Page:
However, because the average age of the pitching staff is nearly 30, the Twins would actually rank as one of the oldest teams to improve by 25-plus games. Of the 10 most improved teams, the 1980 A's and 1967 Cubs are the youngest, with average ages of 26.1 and 26.4, respectively. Oakland had MLB’s worst record in 1979, a third straight ugly year following an incredible 1971-1975 run that ranks as one of the best of all time. Then in 1980 they hired former World Series-winning Yankees manager Billy Martin and unleashed a 21-year-old outfielder named Rickey Henderson on the way to a 29-game improvement.

Henderson hit .303 with a .420 on-base percentage, stealing an MLB-high 100 bases, drawing 117 walks, and scoring 111 runs. It’s one of the best seasons ever by a 21-year-old, as Henderson started his Hall of Fame career with 9.6 WARP. Mike Norris became the 25-year-old ace, completing 24 of his 33 starts and logging 284 innings with a 2.53 ERA. Norris won 22 games after coming into the year with a 12-25 record, finishing runner-up in the Cy Young balloting. (He totaled 24 wins for the remainder of his career.) None of the 18 players with positive WARP for the A’s in 1980 were older than 28.

Thirteen years earlier in the NL, the 1967 Cubs improved by 28 games with an average age of 26.4. Ernie Banks played a Mauer-like role as a once-great up-the-middle MVP winner winding down his career as a solid regular at first base, but every Cubs player to contribute more than 1.5 WARP in 1967—a total of six hitters and five pitchers—were 27 or younger, including an MVP-caliber performance from 27-year-old Ron Santo and a Cy Young-caliber performance from 24-year-old Fergie Jenkins.

My assumption—or at least my hope, as a Twins fan—was that the teams that improved the most while being very young went on to have sustained periods of excellence with the core that had stepped forward to drive the turnaround, while older teams like the 1999 Diamondbacks and 2013 Red Sox declined much sooner. It’s somewhat subjective, of course, but clearly the 1999 Diamondbacks did anything but decline, winning a World Series two years later. And while the 2013 Red Sox did decline by falling below .500 in both 2014 and 2015, they bounced back with 93 wins in 2016 and are playoff bound again this season.

Focusing strictly on the year after each team listed above had their huge improvement, here’s what happened next:

YEAR

TEAM

WINS

DIFF

2000

Diamondbacks

85

-15

1990

Orioles

76

-11

1994

Giants

77*

-23*

2009

Rays

84

-13

1981

Athletics

95*

+12*

2005

Tigers

71

-1

1992

Braves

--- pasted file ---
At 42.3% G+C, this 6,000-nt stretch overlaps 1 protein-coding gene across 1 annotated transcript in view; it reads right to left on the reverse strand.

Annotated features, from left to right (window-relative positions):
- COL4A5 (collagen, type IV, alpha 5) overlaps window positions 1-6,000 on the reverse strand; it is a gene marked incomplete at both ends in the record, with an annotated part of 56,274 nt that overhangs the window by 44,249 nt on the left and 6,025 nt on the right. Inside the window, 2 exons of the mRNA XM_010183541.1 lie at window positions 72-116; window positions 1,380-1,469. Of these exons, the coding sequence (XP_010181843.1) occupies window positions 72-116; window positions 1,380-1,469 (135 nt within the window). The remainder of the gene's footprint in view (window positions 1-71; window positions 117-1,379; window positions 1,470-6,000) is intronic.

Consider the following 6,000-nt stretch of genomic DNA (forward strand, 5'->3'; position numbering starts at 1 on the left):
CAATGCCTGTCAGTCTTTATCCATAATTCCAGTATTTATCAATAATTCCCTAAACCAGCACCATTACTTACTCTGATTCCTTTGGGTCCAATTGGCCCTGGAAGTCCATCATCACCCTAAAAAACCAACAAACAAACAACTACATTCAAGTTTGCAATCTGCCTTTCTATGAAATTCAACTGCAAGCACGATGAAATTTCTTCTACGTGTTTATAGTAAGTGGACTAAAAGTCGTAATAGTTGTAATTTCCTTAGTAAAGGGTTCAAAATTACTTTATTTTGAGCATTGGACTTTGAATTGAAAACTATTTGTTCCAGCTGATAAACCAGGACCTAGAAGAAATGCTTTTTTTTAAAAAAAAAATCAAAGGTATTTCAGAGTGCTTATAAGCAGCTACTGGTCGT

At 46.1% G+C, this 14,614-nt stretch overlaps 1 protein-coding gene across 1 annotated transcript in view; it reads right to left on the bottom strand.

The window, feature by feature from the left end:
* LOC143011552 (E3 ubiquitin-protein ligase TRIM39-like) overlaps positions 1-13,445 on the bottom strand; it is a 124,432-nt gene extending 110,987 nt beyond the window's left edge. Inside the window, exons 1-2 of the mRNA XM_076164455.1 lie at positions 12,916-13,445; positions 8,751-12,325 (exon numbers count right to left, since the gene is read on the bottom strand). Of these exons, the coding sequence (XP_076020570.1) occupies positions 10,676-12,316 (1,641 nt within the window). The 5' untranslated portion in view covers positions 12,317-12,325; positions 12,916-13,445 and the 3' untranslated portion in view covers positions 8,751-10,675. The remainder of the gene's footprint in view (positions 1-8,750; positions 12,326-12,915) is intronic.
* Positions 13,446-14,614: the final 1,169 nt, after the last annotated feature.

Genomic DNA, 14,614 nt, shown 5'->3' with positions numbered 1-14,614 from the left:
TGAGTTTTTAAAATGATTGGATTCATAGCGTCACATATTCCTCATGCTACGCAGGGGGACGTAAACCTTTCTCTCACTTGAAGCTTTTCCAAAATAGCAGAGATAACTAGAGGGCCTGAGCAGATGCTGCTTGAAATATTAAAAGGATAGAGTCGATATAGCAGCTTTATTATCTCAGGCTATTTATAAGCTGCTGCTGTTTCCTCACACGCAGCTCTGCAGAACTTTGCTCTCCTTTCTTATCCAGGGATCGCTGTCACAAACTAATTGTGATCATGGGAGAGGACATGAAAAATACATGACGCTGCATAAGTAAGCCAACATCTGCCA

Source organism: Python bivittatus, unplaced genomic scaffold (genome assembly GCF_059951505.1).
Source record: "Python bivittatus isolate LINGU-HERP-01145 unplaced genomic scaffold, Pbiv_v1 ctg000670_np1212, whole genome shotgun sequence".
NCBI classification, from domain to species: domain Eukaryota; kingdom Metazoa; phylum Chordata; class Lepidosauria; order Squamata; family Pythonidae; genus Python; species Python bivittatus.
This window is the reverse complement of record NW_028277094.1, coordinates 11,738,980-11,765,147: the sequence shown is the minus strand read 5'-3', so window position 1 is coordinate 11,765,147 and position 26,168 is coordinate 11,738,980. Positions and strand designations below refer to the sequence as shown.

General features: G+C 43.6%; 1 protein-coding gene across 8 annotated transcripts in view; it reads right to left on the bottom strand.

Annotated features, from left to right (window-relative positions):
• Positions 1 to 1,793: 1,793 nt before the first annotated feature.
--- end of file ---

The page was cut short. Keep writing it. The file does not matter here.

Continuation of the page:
98

+4

2012

Diamondbacks

81

-13

1968

Cubs

84

-3

2014

Red Sox

71

-26

(The 1994 Giants and 1981 A's are projected for full 162-game seasons, as their follow-ups were strike-shortened years.)

Of the 10 teams that improved the most, eight declined the following year and six declined by double-digit games. That’s to be expected, though. Surely at the time each of those fan bases thought it would be the start of an extended run, but regression to the mean takes no prisoners. Martin, Henderson, and the A’s are the big outlier, following their 29-game improvement in 1980 by improving the equivalent of 12 games in 1981 (an AL-best 64-45 in the strike-shortened schedule). Henderson, now 22, led the league with 7.7 WARP, which was 1.1 more than second-place Dwight Evans and an 11.5-WARP pace for 162 games.

Atlanta is the only other team on the list to improve again the next year, going from 65 to 94 wins in 1991 and then to 98 wins in 1992. They were in the middle of the most-improved pack for average age (27.5) in 1991, but the rotation trio of John Smoltz (24), Tom Glavine (25), and Steve Avery (21) were all 25 or younger, as was outfielder David Justice (25). Avery dropped off, but Smoltz and Glavine became Hall of Famers based almost entirely on their Braves careers. And then of course the Braves added two more Hall of Famers in 1993, signing Greg Maddux and calling up Chipper Jones, to morph into a quasi-dynasty.

On the most basic level, it makes sense that the youngest of the most improved teams would be the least likely to suffer follow-up declines, and the 1980 A's, 1967 Cubs, and even 1991 Braves support that theory (albeit somewhat subjectively). However, because the sample size for teams that improved again in the follow-up season is so small, and the regression monster is so powerful, it’s tough to draw any real conclusions. In total, 63 different teams improved by at least 20 games (or the equivalent, in strike years) since 1962 and 50 of them failed to improve again the next season.

Henderson and those 1980-1981 A’s had the second-biggest follow-up improvement. The biggest belongs to the 1971-1972 White Sox, who were by far MLB's youngest team (25.7) when they improved from 56 to 79 wins in 1971, and then again to 87 wins in 1972. Chicago was very young and on the rise, in back-to-back seasons … and then the White Sox finished .500 or worse in eight of the next nine years. The takeaways from this are perhaps that teams improving a ton one year are likely to regress the next, and that being young should help avoid that. And also that baseball has a mind of its own.